Capabilities of Single Particle Inductively Coupled Plasma Mass Spectrometry for the Size Measurement of Nanoparticles: A Case Study on Gold Nanoparticles
Jingyu Liu, Karen E. Murphy, Robert I. MacCuspie, Michael R. Winchester
The increasing application of engineered nanomaterials in consumer and medical products has motivated the development of single particle inductively coupled plasma mass spectrometry (spICP-MS) for characterizing nanomaterials under realistic environmental exposure conditions. Recent studies have established a set of metrological criteria and evaluated the feasibility of spICP-MS for sizing and/or quantifying various highly commercialized ENMs. Less is known about the performance of spICP- MS for detecting nanoparticles with sizes greater than 80 nm, even though agglomeration/aggregation is one of the most common fates of NPs in the environment. This paper presents a systematic study on spICP-MS for accurate size measurement of gold nanoparticles from 10 nm to 200 nm. We show that dwell time contributes significantly to the quality of data. The optimal dwell time that limits split particle events, particle coincidences and false positives is 10 ms. Using a dwell time of 0.1 ms, we demonstrate for the first time that transient features of single particle events can be temporally resolved on a conventional quadrupole ICP-MS system. We propose an intensity-size diagram for estimating the linear dynamic size range and guiding the selection of ICP-MS operating conditions. The linear dynamic size range of the ICP-MS system under standard (highest) sensitivity condition is 10 nm to 70 nm, but can be further extended to 200 nm by operating in lowered sensitivity modes. Finally, the ability of spICP-MS to characterize heterogeneous forms of metal containing nanoparticles is evaluated in mixtures containing both dissolved and poly-disperse nanoparticulate Au.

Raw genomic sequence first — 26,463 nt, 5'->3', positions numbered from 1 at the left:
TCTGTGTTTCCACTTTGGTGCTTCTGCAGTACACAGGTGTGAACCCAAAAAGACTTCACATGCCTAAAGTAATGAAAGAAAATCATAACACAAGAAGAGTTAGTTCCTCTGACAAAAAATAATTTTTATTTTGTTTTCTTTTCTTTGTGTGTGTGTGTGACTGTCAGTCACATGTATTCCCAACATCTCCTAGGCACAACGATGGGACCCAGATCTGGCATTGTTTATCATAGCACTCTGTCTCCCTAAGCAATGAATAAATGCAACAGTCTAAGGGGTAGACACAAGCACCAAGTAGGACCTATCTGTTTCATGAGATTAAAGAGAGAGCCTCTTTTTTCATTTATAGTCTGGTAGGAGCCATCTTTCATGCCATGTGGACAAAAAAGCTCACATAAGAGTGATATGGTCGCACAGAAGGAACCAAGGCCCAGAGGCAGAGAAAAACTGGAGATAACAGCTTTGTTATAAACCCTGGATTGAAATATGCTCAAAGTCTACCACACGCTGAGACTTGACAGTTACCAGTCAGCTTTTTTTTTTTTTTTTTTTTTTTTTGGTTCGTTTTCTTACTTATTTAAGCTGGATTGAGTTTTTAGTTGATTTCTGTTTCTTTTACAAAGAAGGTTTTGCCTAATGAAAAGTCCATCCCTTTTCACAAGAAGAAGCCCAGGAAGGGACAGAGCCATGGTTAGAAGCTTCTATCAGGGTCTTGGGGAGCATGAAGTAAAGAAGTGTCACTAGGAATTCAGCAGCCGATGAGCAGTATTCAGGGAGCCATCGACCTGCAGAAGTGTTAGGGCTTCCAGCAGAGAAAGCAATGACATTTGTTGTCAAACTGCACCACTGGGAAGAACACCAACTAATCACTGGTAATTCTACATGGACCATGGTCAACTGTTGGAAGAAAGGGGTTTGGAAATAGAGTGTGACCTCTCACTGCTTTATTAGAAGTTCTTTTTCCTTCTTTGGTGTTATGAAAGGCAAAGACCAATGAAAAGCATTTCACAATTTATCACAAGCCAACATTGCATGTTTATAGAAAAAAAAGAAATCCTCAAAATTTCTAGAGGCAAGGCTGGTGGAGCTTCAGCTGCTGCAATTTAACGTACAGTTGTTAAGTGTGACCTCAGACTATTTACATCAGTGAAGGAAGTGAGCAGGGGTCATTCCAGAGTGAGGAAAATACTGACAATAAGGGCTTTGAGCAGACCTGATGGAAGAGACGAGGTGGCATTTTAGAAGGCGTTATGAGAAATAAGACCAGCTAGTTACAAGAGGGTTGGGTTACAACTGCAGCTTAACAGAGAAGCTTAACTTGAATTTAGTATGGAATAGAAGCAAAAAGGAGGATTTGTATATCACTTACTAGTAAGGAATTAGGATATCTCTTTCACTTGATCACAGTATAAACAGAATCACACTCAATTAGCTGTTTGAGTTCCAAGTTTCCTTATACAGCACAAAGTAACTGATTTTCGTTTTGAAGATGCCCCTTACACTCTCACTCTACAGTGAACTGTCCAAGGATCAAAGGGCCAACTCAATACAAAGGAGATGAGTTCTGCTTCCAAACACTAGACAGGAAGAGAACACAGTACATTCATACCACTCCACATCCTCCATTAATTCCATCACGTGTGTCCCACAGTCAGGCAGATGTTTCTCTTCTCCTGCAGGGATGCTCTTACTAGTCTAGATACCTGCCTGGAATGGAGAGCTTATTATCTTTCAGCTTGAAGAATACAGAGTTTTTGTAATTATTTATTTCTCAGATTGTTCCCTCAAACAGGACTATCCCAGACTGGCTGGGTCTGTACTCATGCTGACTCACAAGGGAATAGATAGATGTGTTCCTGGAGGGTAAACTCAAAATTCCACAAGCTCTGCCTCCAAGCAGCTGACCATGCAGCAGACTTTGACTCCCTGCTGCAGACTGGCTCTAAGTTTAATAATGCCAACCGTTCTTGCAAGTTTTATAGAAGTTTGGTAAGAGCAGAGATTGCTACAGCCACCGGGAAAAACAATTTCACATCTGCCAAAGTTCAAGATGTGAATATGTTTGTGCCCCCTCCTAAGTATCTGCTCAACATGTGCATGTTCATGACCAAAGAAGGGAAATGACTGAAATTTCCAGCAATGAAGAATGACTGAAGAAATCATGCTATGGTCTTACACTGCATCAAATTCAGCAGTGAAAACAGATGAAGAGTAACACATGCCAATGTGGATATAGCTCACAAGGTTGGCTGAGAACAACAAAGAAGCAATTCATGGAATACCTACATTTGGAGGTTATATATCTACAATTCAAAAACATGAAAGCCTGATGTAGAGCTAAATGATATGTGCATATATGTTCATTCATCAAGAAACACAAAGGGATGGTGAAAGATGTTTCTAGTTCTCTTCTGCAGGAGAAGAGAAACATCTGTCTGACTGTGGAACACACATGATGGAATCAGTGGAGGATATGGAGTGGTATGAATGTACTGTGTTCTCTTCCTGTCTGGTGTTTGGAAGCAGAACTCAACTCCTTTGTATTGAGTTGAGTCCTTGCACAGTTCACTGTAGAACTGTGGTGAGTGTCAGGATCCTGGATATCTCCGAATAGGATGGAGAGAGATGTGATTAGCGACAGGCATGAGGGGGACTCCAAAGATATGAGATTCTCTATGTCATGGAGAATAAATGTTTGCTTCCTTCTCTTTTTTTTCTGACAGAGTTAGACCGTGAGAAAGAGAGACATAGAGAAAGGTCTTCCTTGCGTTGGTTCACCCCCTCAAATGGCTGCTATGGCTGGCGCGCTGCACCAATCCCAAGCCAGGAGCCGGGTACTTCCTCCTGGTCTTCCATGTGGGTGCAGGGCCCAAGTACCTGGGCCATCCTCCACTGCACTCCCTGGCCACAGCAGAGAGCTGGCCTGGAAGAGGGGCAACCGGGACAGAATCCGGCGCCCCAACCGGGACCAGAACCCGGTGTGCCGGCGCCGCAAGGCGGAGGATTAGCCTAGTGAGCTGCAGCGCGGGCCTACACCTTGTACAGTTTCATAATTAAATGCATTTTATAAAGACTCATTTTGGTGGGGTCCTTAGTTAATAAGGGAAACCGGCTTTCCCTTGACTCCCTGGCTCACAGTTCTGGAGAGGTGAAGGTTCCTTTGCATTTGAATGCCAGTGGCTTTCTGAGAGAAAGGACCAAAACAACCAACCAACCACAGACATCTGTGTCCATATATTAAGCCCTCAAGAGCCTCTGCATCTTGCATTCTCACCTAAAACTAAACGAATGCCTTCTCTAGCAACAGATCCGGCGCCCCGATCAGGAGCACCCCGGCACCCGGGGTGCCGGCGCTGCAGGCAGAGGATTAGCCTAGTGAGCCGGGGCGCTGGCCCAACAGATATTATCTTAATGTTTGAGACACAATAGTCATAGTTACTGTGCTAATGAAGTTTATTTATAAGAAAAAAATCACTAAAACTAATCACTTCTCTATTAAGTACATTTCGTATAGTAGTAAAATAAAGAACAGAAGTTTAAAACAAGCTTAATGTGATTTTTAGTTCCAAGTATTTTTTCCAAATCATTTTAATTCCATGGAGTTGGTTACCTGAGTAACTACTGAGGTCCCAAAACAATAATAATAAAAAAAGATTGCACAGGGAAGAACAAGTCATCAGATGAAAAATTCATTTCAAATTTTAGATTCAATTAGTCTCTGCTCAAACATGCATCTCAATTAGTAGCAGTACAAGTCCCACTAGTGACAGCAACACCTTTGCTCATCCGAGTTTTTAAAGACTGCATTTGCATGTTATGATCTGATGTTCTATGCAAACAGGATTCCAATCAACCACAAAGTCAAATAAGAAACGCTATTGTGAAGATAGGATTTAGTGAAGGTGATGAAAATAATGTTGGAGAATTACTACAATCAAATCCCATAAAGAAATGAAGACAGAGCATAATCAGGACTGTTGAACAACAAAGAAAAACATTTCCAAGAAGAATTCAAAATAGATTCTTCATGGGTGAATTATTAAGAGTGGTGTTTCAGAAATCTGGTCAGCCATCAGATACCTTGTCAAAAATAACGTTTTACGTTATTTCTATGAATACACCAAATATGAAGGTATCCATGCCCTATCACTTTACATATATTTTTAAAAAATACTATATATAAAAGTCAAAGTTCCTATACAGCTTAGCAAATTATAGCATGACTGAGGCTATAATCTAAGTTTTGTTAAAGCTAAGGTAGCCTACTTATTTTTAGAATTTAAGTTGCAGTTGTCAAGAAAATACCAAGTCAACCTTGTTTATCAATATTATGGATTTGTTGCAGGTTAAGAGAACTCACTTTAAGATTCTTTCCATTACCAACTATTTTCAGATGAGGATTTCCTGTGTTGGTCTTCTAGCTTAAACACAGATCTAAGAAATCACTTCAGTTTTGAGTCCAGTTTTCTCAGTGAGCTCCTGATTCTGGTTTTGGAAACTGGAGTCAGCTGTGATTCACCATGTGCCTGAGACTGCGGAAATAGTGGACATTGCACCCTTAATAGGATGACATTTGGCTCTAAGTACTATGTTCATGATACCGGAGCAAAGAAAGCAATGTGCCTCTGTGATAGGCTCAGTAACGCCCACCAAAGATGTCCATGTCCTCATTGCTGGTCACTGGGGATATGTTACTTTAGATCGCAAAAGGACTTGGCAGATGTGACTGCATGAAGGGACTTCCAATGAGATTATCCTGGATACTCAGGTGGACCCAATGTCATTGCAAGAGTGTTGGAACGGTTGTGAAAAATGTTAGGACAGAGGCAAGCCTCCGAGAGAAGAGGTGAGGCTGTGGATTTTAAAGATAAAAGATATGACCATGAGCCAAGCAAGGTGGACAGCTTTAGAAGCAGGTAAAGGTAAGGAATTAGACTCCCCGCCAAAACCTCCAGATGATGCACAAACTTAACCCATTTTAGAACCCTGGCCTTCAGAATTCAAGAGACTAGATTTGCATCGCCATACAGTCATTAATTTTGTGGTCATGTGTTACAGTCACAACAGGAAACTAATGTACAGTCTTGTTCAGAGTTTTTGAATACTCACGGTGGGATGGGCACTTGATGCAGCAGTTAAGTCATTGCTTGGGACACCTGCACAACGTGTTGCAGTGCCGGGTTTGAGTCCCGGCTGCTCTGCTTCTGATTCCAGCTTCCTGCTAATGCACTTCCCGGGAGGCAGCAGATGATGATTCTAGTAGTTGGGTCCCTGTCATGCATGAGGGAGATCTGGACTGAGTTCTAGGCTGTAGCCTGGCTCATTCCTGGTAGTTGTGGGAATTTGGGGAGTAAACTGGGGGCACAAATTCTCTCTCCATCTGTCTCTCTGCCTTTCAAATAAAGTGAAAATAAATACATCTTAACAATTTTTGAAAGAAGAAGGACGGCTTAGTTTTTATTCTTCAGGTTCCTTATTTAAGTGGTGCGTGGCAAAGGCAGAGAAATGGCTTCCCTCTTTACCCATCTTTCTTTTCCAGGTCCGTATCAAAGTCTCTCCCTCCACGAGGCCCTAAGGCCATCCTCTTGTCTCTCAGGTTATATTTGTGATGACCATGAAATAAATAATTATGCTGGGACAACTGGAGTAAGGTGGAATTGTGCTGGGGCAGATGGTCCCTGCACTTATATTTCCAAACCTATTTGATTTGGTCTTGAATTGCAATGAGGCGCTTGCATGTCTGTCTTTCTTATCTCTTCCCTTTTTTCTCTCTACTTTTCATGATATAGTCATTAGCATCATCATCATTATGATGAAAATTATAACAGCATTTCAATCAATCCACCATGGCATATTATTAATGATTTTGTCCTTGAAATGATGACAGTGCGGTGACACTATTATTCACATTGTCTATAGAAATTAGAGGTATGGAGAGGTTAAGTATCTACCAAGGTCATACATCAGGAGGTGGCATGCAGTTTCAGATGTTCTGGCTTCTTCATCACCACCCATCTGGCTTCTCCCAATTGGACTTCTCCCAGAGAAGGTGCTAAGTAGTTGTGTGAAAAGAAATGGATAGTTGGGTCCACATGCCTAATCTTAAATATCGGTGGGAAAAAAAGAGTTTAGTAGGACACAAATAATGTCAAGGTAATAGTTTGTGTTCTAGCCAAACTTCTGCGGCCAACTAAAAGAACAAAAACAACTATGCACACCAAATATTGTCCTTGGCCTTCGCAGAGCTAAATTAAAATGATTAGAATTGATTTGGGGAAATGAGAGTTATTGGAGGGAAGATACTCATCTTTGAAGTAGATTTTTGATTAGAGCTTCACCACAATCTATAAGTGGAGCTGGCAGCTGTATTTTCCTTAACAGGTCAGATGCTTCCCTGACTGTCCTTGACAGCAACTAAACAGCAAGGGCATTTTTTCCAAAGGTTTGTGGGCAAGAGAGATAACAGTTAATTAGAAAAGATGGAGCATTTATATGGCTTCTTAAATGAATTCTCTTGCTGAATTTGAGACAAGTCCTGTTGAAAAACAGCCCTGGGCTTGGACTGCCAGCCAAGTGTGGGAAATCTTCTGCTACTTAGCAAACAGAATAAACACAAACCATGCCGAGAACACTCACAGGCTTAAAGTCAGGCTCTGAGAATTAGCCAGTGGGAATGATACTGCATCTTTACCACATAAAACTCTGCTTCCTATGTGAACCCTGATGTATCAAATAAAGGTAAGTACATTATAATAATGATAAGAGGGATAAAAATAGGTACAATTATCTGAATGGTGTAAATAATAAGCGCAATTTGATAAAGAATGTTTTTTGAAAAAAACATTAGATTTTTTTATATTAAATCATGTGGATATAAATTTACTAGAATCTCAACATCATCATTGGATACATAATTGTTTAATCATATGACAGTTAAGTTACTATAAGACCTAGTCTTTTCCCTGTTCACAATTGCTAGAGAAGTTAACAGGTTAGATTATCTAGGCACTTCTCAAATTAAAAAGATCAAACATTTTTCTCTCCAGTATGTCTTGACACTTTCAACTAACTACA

, Murphy, K.
, MacCuspie, R.
and Winchester, M.
Capabilities of Single Particle Inductively Coupled Plasma Mass Spectrometry for the Size Measurement of Nanoparticles: A Case Study on Gold Nanoparticles, Analytical Chemistry, [online], https://doi.org/10.1021/ac403775a
(Accessed February 26, 2024)